The Supreme Court and James Q. Whitman’s “The Two Western Cultures of Privacy: Dignity Versus Liberty”
James Q. Whitmore reveals an interesting contrast: whereas American law and rhetoric is strongest when privacy is approached as a protection against state interference, privacy protections in Germany and France are at their peak when the dignity of the individual is at stake. Justice Kennedy, interestingly, emphasizes this more European approach in a number of his Supreme Court decisions. April 2016
Franz Neumann on the importance of history to freedom
Freedom, argues Franz Neumann, requires several kinds of knowledge (historical, for example), not simply the absence of state (or private) coercion — though that too is a necessary and critical element.
Civil law’s influence on early United States law
It is a law-school maxim today that the United States is a common-law country, while most of Europe uses civil law: English-derived common law has as its most basic tenet the binding nature of judicial precedent, while Roman-derived civil law privileges statutes. But the more I investigate the history and details of each, the more clear it becomes to me that the United States, at least, owes (almost?) as much of its legal system to civil law as it does to “pure” common law. October 2011
Civil law’s influence on American common law: the appeal
In “Salamanders and Sons of God,” an article in The Many Legalities of Early America, Mary Sarah Bilder writes about the “Culture of Appeal in Early New England,” and situates the embrace of the right to appeal by New Englanders within the larger English and Roman legal tradition.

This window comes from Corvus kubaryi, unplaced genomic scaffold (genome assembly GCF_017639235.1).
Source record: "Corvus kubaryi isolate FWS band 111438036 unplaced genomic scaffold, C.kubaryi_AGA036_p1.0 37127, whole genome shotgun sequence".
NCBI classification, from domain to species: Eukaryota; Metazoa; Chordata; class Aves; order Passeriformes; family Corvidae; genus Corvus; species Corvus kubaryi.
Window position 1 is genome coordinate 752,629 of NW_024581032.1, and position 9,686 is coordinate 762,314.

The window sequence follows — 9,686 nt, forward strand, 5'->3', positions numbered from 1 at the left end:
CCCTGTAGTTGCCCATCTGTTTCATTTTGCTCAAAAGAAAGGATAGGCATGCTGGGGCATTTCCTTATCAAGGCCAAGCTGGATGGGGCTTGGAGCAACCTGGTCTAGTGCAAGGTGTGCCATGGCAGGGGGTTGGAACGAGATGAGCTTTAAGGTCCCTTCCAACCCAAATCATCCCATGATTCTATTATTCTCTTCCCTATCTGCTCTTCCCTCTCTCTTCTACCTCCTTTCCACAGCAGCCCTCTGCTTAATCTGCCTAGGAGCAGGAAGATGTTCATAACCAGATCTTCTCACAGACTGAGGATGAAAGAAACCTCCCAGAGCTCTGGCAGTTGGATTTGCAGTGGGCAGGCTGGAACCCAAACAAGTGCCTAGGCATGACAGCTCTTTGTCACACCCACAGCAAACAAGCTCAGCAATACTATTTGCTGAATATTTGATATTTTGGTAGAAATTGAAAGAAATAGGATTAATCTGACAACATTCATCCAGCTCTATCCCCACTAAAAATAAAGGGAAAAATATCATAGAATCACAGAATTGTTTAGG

Further reflections on the nature of scientific evidence
For two weeks this July, I participated in a conference/summer session in Vienna (VISU) on the nature of scientific evidence. The program brought together students and lecturers from a number of disciplines.
Legal reasoning by analogy
My VISU presentation on reasoning in analogy in Warren and Brandeis’ famous 1890 law review article on privacy.
Initial reflections on the nature of scientific evidence
For the last week I’ve been a part of the Vienna Institute Summer University (VISU) at the University of Vienna, at a two-week conference on “The Nature of Scientific Evidence.” The program brings together graduate students from a variety of disciplines from around the world to discuss science-related topics.
Considering comparative approaches in legal histories
I have proposed comparative/transnational approaches between legal and societal understandings of privacy in the face of new technologies. Micol Siegel’s work suggests that I should, at the very least, consider my approach more critically.
Going beyond national legal histories
“Lived history,” writes Bender, “is embedded in a plenitude of narratives. … [O]ver time, different themes or concepts, different narratives, will be deemed significant and emphasized” (page 1). The “plenitude of narratives” is formed by the stories historians tell about the past, by people at the time speaking and living their own experiences, by groups (ethnicities, races, classes, nations, cities) sharing common understandings, and is thus never simple nor unitary.